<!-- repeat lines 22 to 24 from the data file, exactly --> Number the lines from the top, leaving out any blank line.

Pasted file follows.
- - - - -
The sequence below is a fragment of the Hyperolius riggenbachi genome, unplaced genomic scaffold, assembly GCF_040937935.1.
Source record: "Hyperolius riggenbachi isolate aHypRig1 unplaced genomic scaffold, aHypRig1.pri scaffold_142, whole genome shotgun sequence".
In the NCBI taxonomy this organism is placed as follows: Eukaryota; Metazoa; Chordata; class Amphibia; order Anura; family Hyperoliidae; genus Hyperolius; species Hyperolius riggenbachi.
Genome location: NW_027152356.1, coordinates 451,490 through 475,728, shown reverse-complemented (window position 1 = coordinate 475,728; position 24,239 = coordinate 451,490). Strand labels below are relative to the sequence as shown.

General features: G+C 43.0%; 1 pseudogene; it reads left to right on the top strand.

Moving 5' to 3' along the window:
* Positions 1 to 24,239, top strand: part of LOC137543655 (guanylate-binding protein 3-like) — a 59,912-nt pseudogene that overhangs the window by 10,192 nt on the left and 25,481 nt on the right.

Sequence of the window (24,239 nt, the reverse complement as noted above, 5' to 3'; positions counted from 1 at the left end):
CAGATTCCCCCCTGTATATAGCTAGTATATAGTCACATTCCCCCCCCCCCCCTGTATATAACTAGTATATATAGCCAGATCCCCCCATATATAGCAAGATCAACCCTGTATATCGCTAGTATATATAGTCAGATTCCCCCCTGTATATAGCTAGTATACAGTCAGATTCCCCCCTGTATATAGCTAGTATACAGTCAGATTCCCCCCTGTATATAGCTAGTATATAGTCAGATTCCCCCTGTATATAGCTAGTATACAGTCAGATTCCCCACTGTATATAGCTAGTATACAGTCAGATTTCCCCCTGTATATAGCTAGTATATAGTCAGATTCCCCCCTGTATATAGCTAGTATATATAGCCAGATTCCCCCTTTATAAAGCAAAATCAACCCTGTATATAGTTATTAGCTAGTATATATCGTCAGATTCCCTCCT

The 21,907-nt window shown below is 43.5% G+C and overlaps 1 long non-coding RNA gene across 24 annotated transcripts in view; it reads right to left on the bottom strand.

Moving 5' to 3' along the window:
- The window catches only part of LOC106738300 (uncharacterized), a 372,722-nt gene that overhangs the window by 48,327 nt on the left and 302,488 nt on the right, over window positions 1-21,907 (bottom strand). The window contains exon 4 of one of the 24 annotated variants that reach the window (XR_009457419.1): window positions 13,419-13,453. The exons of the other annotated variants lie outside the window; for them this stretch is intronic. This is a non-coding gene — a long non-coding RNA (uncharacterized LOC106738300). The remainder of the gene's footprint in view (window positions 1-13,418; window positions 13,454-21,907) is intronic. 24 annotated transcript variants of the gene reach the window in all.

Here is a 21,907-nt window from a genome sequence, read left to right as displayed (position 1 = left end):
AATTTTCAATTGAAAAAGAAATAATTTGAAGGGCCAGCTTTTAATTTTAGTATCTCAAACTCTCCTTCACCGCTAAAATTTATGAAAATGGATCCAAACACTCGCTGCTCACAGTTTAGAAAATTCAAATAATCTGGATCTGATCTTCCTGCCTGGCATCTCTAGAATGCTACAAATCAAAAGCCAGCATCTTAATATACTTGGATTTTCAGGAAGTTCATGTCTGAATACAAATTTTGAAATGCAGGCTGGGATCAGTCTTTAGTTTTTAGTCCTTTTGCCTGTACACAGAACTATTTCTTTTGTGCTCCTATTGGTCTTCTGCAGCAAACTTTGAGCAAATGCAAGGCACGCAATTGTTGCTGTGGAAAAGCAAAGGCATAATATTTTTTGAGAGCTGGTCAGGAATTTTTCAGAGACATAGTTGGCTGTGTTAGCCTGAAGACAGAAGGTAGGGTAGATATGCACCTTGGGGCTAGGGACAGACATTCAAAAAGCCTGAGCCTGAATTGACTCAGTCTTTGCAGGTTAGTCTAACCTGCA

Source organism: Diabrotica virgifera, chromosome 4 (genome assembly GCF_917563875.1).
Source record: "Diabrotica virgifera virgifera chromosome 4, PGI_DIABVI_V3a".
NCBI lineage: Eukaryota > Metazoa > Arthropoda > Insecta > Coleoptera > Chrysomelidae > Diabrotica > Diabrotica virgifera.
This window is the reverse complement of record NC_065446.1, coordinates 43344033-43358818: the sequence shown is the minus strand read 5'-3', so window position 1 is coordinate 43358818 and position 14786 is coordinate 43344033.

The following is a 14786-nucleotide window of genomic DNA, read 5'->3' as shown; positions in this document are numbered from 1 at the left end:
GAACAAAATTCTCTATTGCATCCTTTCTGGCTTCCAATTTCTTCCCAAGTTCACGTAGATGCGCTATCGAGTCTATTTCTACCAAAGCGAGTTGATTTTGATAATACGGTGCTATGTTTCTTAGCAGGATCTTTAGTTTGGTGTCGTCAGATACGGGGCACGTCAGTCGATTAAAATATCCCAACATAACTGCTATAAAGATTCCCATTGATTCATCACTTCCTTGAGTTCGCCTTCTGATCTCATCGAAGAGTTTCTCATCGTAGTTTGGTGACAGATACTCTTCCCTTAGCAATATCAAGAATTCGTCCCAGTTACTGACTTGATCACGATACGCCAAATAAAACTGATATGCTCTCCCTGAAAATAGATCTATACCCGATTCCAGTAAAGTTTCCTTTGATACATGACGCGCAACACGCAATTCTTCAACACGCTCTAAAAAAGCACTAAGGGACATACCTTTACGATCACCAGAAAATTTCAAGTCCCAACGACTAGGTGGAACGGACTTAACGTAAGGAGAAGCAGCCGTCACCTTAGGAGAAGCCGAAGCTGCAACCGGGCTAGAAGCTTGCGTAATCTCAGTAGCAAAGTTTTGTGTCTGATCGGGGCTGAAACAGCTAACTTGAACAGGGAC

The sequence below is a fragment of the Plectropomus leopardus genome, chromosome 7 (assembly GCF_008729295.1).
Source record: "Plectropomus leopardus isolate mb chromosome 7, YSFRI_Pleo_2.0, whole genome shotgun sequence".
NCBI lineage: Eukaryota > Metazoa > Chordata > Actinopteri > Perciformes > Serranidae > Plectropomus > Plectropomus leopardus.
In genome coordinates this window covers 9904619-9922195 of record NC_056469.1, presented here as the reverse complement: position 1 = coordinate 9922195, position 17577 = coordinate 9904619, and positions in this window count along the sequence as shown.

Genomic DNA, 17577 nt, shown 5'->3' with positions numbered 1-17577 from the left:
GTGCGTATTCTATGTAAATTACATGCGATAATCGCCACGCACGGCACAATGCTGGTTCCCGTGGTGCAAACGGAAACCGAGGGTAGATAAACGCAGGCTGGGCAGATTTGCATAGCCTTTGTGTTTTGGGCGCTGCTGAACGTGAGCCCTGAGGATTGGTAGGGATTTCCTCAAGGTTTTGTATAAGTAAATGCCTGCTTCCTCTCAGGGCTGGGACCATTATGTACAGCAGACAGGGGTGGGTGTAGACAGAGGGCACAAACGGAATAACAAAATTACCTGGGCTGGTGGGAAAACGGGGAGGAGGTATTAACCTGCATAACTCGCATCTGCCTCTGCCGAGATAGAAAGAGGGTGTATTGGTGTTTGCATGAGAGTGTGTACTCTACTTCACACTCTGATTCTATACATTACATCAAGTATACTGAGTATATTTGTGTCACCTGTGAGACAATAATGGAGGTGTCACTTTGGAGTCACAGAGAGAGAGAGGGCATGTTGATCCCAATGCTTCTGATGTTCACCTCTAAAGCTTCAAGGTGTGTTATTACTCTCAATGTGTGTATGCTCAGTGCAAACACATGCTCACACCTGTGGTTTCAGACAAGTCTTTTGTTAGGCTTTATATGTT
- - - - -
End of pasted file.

Source record: "Plectropomus leopardus isolate mb chromosome 7, YSFRI_Pleo_2.0, whole genome shotgun sequence".
NCBI lineage: Eukaryota > Metazoa > Chordata > Actinopteri > Perciformes > Serranidae > Plectropomus > Plectropomus leopardus.
In genome coordinates this window covers 9904619-9922195 of record NC_056469.1, presented here as the reverse complement: position 1 = coordinate 9922195, position 17577 = coordinate 9904619, and positions in this window count along the sequence as shown.